Some secondary sources focus on a particular topic or subject. If you are absolutely certain about the relevant topic for your legal issue (for instance, if you know for sure that the first sale doctrine pertains to copyright law or intellectual property law), you can browse for secondary sources by topic.
However, you should note that this is often a much more risky strategy for finding secondary sources than going in by the source type or jurisdiction. The secondary sources have been classified by topic by the editors of Westlaw and Lexis, and they may have classified a source under a topic differently than where you think it would fit best.
On Westlaw's homepage, select "Secondary Sources" to access the Secondary Sources page, then scroll down to see the list of topics available. Click on one of the linked topics to see a list of related secondary sources. Note, however, that Westlaw will also include general sources in this list that only partially discuss the topic, like legal encyclopedias:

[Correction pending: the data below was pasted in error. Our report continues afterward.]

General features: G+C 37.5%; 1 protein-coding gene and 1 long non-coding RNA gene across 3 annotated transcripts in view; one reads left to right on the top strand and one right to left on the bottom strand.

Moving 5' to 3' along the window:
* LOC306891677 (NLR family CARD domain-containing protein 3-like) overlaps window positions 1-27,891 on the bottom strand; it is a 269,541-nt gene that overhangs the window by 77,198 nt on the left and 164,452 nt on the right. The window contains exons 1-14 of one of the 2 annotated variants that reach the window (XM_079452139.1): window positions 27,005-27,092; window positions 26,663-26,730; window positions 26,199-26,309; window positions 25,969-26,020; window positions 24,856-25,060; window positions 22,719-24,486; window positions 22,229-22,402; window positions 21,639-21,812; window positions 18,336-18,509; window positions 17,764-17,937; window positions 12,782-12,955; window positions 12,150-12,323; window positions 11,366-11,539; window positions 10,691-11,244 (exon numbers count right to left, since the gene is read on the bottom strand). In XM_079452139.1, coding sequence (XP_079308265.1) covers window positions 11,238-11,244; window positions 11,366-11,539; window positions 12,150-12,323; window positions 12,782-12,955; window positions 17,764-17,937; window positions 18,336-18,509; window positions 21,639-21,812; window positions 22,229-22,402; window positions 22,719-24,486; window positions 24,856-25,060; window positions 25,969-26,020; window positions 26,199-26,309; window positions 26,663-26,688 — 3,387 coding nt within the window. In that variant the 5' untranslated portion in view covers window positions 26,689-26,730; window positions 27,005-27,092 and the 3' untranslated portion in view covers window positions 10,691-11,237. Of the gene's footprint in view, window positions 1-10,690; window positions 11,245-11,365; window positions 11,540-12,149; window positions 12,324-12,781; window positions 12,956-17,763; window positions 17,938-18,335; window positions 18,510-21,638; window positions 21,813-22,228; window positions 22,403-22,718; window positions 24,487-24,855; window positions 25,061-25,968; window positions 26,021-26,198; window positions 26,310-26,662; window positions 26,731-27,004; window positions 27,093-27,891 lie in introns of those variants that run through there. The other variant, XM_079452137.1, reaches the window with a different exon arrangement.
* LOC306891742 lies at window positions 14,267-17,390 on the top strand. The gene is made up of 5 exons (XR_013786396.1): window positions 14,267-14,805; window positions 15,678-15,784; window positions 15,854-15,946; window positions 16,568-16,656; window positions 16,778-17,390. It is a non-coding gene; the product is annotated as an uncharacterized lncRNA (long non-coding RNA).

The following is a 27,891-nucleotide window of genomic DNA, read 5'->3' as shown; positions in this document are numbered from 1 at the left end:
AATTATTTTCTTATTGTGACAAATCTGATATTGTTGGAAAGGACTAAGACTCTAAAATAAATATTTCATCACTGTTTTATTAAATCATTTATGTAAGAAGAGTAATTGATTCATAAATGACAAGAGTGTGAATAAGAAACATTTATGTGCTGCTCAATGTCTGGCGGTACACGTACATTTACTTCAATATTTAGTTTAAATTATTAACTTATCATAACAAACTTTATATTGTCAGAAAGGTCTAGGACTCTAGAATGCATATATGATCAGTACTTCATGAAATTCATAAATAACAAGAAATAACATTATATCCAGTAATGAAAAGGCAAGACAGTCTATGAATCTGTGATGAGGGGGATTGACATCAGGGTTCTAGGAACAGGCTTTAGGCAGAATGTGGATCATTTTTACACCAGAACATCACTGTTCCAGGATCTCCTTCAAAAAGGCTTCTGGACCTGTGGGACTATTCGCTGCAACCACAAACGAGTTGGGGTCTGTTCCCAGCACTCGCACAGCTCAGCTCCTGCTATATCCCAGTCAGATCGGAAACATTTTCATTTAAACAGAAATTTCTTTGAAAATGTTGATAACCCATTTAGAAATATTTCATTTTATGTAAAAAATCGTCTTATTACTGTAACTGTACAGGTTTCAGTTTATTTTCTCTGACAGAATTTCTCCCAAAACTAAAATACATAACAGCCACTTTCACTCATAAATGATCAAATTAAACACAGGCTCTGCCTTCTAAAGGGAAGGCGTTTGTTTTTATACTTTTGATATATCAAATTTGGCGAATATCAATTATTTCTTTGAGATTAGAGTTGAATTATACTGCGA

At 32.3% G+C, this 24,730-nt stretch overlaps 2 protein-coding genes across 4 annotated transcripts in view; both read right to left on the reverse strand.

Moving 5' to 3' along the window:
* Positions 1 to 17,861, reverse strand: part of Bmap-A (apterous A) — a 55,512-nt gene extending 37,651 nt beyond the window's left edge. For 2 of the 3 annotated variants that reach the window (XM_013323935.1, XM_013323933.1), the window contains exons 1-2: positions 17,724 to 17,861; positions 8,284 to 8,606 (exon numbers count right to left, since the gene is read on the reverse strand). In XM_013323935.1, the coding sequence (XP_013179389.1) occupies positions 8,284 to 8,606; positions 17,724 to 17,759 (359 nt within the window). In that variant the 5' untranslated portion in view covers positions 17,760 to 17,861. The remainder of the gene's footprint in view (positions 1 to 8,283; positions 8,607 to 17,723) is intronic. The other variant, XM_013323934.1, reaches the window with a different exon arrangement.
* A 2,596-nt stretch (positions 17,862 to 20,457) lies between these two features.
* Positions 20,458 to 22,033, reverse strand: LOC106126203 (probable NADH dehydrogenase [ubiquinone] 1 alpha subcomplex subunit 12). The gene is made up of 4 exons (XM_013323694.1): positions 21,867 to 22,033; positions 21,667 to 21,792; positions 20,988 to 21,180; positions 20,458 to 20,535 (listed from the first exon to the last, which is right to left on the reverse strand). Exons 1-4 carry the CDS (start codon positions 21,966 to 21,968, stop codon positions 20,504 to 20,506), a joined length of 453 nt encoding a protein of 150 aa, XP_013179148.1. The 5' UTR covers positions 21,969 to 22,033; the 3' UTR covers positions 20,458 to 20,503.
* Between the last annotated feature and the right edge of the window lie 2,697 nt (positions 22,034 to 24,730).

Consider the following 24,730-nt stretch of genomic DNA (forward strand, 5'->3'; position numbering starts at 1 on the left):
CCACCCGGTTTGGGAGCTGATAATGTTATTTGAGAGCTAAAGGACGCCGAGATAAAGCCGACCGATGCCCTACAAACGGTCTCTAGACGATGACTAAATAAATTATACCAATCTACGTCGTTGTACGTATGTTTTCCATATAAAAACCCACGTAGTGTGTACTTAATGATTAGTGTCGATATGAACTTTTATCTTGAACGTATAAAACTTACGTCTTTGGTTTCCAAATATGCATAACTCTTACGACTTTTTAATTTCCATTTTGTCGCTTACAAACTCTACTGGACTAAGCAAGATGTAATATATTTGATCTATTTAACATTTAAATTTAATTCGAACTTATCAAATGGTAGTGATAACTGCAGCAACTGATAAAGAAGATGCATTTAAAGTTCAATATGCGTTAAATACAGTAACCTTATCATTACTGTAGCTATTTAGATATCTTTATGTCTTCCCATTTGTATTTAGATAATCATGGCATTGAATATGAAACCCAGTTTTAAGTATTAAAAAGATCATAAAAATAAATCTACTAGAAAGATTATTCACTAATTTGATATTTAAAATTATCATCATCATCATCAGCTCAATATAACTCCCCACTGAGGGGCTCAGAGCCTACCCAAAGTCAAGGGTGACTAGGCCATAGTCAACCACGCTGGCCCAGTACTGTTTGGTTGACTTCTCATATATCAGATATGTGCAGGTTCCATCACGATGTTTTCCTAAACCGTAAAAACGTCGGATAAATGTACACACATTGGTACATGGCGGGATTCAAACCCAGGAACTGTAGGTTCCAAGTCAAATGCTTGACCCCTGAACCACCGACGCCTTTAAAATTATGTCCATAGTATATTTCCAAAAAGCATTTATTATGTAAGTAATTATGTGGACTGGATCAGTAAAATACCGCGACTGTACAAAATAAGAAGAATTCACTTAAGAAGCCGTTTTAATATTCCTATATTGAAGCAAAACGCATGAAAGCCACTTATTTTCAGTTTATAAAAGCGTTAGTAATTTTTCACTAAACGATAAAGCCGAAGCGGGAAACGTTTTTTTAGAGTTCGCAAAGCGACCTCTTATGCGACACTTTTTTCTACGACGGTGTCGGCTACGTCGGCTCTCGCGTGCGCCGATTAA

Review the list of "Suggested Titles" on the upper right of the page for the most authoritative and relevant sources on this specific topic. You may also wish to further narrow your results by selecting a jurisdiction or publication type (e.g., legal encyclopedias and jurisprudences or texts and treatises).
On Lexis's homepage, select "Secondary Materials" to access the Secondary Materials page. Scroll down to the Practice Area section to browse the secondary sources by topic. Each topic's page presents some recommended sources, along with a link to all sources on that topic.
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